After Christie’s and Sotheby’s spectacular sales in London Sale Week, Bonhams brought us its Fine Chinese Art sale which delivered satisfactory results. The top lot – an Imperial gilt-bronze butter lamp, was successfully sold, becoming the star of the ‘show’. It was followed by a pair of fahua Buddhist lions on stands and an archaic bronze food vessel, which also have high pre-sale estimates.
The winner – an Imperial rare cast gilt-bronze ritual butter lamp from early Ming Dynasty (circa first half 15th century), has an estimate of £1.2m. It was hammered down at £1.1m and sold for £1.32m.
This lamp is from the Jingtai period. Artifacts from this time are extremely rare since the Jingtai period only lasted 7 years. This very butter lamp contains the essence of why the Ming Dynasty fell. We will get into this another time.
Ranking in second place is a pair of monumental fahua Buddhist lions on stands. This pair is from the late Ming Dynasty (16th/17th century) and has an estimate of £150,000 - 250,000. It came from the collection of the grandson of the Daoguang Emperor and has the label of C.T.Loo & Co. Hammered down at £420,000, it was sold for £510,000.
This outstanding pair of Buddhist lions belongs to a specially commissioned statuary group that served as guardians, and was most likely specially commissioned for an important temple.
A very rare archaic bronze ritual food vessel (Fangding), was hammered down at £300,000 (£360,000 with premium). It comes from the late Shang/early Western Zhou Dynasty and is inscribed with Zhu Fu Ding, later becoming part of the Mengdiexuan Collection. Its estimate is £120,000 - 150,000 and made number three in the sale.
Before the Shang Dynasty, Fangdings were made of ceramics. The first bronze Fangding appeared in early Shang. In the Yin Xu period of the Shang Dynasty, new shapes of dings were developed. The legs were no longer hollow and dings became more sturdy in general.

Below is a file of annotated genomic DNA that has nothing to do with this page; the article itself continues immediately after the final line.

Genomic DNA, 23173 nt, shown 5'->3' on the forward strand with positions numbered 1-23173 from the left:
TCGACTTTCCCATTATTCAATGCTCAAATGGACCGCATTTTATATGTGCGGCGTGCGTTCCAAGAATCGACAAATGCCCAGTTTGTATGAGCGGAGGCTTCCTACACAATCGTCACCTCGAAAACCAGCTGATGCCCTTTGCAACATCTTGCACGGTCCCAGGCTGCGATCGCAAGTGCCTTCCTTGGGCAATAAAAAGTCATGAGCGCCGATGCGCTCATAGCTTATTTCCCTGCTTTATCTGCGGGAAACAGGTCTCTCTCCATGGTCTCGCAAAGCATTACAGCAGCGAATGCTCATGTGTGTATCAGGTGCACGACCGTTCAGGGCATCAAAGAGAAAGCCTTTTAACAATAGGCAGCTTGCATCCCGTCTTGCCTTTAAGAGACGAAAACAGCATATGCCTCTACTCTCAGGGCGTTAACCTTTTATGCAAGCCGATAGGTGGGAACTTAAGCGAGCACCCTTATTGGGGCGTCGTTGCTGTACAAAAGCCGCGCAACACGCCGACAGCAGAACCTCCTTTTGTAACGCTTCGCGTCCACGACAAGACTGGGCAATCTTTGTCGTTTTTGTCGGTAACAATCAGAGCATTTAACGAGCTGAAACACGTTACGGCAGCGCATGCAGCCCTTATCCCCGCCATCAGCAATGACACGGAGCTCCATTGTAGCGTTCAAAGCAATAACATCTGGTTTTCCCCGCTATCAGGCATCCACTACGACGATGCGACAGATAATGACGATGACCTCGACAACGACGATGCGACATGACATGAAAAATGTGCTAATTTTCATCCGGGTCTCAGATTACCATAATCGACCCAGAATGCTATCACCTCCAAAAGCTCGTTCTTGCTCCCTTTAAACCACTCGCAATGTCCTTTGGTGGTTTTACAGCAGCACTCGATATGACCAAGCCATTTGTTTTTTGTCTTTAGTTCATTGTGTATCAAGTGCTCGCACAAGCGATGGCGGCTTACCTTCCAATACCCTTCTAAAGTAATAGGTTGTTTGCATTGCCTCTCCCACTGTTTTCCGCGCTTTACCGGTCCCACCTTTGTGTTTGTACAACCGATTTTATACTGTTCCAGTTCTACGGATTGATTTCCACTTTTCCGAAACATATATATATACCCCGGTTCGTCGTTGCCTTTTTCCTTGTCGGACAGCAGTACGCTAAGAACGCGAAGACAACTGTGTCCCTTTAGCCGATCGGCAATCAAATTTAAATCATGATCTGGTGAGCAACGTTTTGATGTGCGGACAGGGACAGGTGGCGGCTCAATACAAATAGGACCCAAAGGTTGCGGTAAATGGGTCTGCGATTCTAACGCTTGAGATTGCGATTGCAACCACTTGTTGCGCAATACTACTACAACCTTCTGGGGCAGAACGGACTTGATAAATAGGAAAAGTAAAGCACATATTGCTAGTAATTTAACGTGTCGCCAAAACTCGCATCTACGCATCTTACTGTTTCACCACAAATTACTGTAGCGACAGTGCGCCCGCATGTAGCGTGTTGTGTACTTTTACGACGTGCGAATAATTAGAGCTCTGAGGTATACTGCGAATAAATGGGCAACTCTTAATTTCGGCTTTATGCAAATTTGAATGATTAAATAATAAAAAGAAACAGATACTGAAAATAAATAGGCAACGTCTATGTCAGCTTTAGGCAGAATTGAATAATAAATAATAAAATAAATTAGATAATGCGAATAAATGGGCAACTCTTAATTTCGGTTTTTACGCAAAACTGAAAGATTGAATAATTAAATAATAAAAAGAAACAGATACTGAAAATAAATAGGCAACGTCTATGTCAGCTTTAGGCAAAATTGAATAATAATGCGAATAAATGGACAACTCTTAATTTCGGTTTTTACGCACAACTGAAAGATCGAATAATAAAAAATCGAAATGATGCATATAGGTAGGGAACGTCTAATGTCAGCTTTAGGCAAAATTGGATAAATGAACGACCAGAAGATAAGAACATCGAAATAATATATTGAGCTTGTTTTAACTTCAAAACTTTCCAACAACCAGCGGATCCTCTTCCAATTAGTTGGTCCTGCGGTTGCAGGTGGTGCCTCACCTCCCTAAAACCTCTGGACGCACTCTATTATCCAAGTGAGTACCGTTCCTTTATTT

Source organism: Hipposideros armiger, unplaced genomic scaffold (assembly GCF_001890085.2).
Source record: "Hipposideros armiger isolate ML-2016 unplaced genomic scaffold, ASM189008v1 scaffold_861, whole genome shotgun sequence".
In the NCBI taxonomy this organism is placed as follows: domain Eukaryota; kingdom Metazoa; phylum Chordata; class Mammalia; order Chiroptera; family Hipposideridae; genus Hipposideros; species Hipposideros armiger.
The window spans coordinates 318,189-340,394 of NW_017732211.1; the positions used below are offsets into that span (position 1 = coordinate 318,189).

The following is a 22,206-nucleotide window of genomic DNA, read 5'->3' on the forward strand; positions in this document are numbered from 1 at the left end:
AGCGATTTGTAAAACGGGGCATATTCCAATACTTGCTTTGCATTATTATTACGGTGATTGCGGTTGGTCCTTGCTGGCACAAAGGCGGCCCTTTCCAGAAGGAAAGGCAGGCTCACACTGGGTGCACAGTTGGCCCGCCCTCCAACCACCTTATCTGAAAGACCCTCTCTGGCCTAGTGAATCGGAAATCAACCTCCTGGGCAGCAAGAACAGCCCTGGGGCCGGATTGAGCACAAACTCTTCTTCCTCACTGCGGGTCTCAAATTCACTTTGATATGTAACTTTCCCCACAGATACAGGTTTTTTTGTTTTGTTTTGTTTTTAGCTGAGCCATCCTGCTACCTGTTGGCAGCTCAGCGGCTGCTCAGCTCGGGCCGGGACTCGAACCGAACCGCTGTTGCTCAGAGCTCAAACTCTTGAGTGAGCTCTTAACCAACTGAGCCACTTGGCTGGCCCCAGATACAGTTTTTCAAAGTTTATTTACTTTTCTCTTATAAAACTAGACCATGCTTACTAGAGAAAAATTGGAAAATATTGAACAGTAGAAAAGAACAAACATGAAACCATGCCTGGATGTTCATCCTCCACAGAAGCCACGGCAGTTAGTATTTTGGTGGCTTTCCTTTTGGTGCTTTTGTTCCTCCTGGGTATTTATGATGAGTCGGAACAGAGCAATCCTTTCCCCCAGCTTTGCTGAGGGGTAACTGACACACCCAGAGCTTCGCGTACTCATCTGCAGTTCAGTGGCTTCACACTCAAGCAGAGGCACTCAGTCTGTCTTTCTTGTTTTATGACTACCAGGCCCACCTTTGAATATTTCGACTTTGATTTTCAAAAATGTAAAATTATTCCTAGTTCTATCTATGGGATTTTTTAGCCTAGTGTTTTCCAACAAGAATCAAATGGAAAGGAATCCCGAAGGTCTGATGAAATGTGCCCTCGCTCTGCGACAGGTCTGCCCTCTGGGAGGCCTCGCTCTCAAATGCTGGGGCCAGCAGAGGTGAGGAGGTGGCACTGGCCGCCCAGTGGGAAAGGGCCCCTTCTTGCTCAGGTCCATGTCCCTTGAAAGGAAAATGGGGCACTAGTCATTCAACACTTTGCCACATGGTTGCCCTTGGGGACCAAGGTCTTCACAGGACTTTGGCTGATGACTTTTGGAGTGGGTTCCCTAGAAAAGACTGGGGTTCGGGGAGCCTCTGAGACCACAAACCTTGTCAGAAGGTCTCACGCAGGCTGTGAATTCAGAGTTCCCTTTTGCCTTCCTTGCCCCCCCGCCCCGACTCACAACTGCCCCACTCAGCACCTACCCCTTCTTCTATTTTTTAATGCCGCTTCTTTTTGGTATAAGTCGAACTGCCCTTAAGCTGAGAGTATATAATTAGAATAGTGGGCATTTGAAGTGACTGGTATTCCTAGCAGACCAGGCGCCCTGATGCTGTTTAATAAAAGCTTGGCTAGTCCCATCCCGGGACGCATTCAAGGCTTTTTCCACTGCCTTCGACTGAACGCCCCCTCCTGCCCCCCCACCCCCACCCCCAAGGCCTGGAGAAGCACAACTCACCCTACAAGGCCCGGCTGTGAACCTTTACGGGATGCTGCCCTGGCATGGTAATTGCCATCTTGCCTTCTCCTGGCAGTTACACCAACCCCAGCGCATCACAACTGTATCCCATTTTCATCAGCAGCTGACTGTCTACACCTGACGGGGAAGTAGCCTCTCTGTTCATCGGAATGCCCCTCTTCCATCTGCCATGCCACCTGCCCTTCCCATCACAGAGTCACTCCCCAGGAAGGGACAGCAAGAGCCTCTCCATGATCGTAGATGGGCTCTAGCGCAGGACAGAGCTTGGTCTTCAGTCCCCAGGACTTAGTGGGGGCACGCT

Top Three Lots
A monumental Imperial exceptionally rare cast gilt-bronze ritual butter lamp
Early Ming Dynasty, circa first half 15th century, cast Jingtai six-character mark
Lot no.: 150
Size: 102.6 x 102.1 x 88.8cm
Spink & Son, Ltd., London
An English private collection, London
Christie's London, 15 December 1983, lot 374
Compagnie de la Chine et des Indes, Mike Winter – Rousset, Paris, 1984 - 1990
A European private collection, circa 1990 – 2014
The Bodhimanda Foundation
Estimate on Request (The Value learnt the estimate is £1,200,000)
Hammer price: £1,100,000
Price realised: £1,328,750
A very rare pair of monumental fahua Buddhist lions on stands
Lot no: 70
Collection of the grandson of the Daoguang Emperor, by repute C.T.Loo & Co. (labels)
Cornelius Ruxton Love Jr. (1904 - 1971) and Audrey B. Love (1903 - 2003), New York
Christie's New York, The C. Ruxton and Audrey B. Love Collection, 20 October 2004, lot 317
A distinguished Western private collection
Estimate: £150,000 - 250,000
Hammer price: £420,000
Price realised: £512,750
A very rare archaic bronze ritual food vessel, Fangding
Late Shang/early Western Zhou Dynasty, inscribed Zhu Fu Ding
Lot no.: 36
Provenance: The Mengdiexuan Collection
Estimate: £120,000 - 150,000
Hammer price: £300,000
Price realised: £368,750
Auction House: Bonhams London
Sale: Fine Chinese Art
Sale Date: 2018/5/17
Lots offered: 315